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Strickland v. Federal Ins. Co.

By June 2, 2010October 24th, 2018Jorge Hurtado, Published Decisions

200 Cal.App.3d 792
Apr 25, 1988. (Approx. 6 pages)

246 Cal.Rptr. 345
ROBERT STRICKLAND et al., Plaintiffs and Respondents,
FEDERAL INSURANCE COMPANY, Defendant and Appellant

Homeowners, whose house was damaged by earth movement of an ancient landslide atop which their house and 300 others had been constructed, brought an action for declaratory relief against the insurance company that issued them an all- risk homeowner’s insurance policy. The County of Los Angeles had made efforts to stabilize the area by dewatering it. Although the house was still inhabitable, experts disagreed about the likelihood of further earth movement. The trial court awarded plaintiffs the full face amount of the policy, finding that future damage to the house was probable, repairs were not feasible unless the entire landslide area was stabilized, the insurance company was liable for the cost of stabilizing the soil, and stabilization costs exceeded the policy limits. (Superior Court of Los Angeles County, No. WEC87291, Lawrence C. Waddington, Judge.)

The Court of Appeal affirmed, holding there was substantial evidence to support the trial court’s award. Although the experts disagreed on the likelihood of further earth movement, they agreed that the stability “safety factor” of the soil was far below the “prudent engineering” safety factor, and they agreed that the home could not be protected from further damage unless the entire landslide area was stabilized. The court held that the insurance company was liable for the full cost of stabilizing the soil, up to the policy limits. The court also held that the insurance company was not entitled to a setoff of the amounts the county had expended toward stabilizing the area, nor could the insurer pay the homeowners only their pro rata share of the cost of stabilizing the area premised on requiring the neighboring landowners to pool the proceeds of their collective insurance policies. (Opinion by Boren, J., with Ashby, Acting P. J., and Hastings, J., [FN?] concurring.) *793 FN? Retired Associate Justice of the Court of Appeal sitting under assignment by the Chairperson of the Judicial Council.HEADNOTES
Classified to California Digest of Official Reports

(1) Insurance Contracts and Coverage § 99–All-risk Homeowner’s Policy– Damage to House Caused by Earth Movement–Liability for Cost of Stabilizing Soil.

In an action for declaratory relief to recover for damage to a house caused by earth movement brought by homeowners against the insurance company that issued them an all-risk homeowner’s insurance policy, substantial evidence supported the trial court’s award of the full face amount of the policy. The damage was a covered peril; there was a significant risk of the house becoming uninhabitable because of the instability of the soil; and the testimony of experts, while in conflict about the likelihood of future soil movement, was in agreement that the stability “safety factor” of the soil was far below the “prudent engineering” safety factor, and that the home could not be protected from further damage unless the entire area was stabilized, the cost of which was estimated at several million dollars. The insurer was liable for the full cost of stabilizing the soil, up to the policy limits, since continuing cosmetic repairs would be inadequate to compensate for the damage caused by the earth movement and the continuing instability of the land.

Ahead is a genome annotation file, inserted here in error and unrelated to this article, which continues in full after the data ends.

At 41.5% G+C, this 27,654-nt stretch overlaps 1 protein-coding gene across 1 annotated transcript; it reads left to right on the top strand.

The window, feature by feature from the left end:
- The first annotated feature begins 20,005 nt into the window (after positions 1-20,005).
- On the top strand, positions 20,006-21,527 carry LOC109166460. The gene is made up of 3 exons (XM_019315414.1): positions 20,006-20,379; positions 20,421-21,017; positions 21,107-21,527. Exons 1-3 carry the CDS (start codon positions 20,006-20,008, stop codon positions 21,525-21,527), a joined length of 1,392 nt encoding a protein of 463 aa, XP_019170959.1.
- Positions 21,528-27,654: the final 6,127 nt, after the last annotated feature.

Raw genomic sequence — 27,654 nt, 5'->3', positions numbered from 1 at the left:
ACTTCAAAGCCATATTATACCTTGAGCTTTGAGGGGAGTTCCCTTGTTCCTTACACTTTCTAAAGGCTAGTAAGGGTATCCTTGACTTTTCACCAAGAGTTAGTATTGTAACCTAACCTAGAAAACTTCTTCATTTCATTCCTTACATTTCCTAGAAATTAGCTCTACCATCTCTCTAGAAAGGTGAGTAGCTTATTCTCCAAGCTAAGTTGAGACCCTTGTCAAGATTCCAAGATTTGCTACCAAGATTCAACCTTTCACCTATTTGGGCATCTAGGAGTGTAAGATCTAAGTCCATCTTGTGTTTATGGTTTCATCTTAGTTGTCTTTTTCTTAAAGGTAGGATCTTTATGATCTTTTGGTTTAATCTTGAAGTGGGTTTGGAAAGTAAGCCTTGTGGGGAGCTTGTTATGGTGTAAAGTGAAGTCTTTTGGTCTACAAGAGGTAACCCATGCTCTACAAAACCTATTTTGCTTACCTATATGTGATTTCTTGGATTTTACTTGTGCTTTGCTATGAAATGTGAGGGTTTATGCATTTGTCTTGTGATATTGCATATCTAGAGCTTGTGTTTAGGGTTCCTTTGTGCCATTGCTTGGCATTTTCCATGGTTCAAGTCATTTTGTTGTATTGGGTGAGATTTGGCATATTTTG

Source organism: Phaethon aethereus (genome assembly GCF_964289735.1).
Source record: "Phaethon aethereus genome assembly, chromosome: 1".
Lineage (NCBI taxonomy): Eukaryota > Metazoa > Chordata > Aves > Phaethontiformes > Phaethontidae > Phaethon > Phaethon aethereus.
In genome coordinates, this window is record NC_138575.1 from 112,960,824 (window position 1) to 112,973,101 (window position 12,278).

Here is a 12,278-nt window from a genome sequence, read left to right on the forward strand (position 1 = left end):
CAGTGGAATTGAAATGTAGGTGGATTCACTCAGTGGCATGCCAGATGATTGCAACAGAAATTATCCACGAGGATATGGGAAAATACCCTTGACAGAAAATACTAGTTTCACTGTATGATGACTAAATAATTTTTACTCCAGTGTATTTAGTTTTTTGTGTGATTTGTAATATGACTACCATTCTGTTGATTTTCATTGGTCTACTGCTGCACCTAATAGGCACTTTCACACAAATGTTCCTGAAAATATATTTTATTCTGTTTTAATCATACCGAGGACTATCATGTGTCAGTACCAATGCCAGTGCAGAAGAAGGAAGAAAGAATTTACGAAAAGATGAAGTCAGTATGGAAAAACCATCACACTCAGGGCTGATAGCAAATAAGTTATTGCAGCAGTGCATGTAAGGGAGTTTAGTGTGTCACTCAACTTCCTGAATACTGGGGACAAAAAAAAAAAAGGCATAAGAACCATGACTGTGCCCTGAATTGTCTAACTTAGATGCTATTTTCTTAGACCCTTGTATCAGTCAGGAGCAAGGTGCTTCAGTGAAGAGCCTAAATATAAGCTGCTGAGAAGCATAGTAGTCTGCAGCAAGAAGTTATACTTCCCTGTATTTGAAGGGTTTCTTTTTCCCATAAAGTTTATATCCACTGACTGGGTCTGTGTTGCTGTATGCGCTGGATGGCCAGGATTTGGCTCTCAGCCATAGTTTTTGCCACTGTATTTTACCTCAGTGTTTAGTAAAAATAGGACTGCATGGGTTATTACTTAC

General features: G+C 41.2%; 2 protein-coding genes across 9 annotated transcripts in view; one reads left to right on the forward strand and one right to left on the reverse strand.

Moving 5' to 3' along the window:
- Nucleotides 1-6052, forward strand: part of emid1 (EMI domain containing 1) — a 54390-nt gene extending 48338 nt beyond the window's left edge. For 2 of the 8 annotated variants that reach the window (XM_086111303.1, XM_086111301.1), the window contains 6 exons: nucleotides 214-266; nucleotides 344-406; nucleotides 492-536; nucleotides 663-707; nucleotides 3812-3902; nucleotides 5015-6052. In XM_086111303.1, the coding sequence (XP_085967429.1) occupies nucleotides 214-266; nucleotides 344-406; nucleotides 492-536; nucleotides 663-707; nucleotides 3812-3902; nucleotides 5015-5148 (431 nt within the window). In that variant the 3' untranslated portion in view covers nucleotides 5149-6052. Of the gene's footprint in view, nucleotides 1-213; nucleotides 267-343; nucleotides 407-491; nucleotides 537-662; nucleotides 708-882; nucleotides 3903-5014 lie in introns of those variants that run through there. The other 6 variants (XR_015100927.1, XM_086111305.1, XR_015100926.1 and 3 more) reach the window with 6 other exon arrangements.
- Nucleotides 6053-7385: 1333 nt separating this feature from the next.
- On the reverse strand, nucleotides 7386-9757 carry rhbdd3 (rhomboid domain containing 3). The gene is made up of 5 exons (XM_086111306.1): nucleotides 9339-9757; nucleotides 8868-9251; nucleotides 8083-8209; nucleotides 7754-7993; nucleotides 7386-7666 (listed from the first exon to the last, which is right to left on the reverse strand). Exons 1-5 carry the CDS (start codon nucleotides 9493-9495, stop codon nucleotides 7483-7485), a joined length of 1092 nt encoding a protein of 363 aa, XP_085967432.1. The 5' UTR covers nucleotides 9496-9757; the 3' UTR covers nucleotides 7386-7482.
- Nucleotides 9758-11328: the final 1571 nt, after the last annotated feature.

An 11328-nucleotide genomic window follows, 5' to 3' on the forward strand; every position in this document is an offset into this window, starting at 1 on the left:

(2) Insurance Contracts and Coverage § 120–Contribution–Damage Caused by Earth Movement–Setoff for Expenditures of Third Parties to Stabilize Soil.

In an action for declaratory relief by homeowners against the insurance company that issued them an all-risk homeowner’s policy to recover for damage to their house caused by earth movement over a large area, the insurance company was not entitled to a setoff for the amounts expended by the county toward stabilizing the earth movement. The destabilization damage had not been completely repaired, the cost to completely stabilize the area would be several million dollars more than that already expended, and there was no showing that the county planned ever to completely stabilize it. Since the insurance company could exercise its subrogation rights if in the future the homeowners successfully recovered damages from the county or others, there would be no double recovery or windfall to the homeowners.

(3) Insurance Contracts and Coverage § 120–Contribution–Damage Caused by Earth Movement–Contribution From Insurance Policies of Neighboring Landowners.

In an action for declaratory relief by homeowners against the insurance company that issued an all-risk homeowner’s policy, to recover for damage to their home caused by *794 movement of an ancient landslide atop which 300 homes had been constructed, plaintiffs were not merely entitled to payment of their pro rata share of the cost of stabilizing the landslide, which would require the 300 homeowners to pool the proceeds of their collective insurance policies, but were entitled to the full face amount of the policy. The “pooled resources” suggestion was not consistent with the reasonable expectations of the insureds, and no such limitation on the coverage was stated in the policy in conspicuous, plain, and clear language.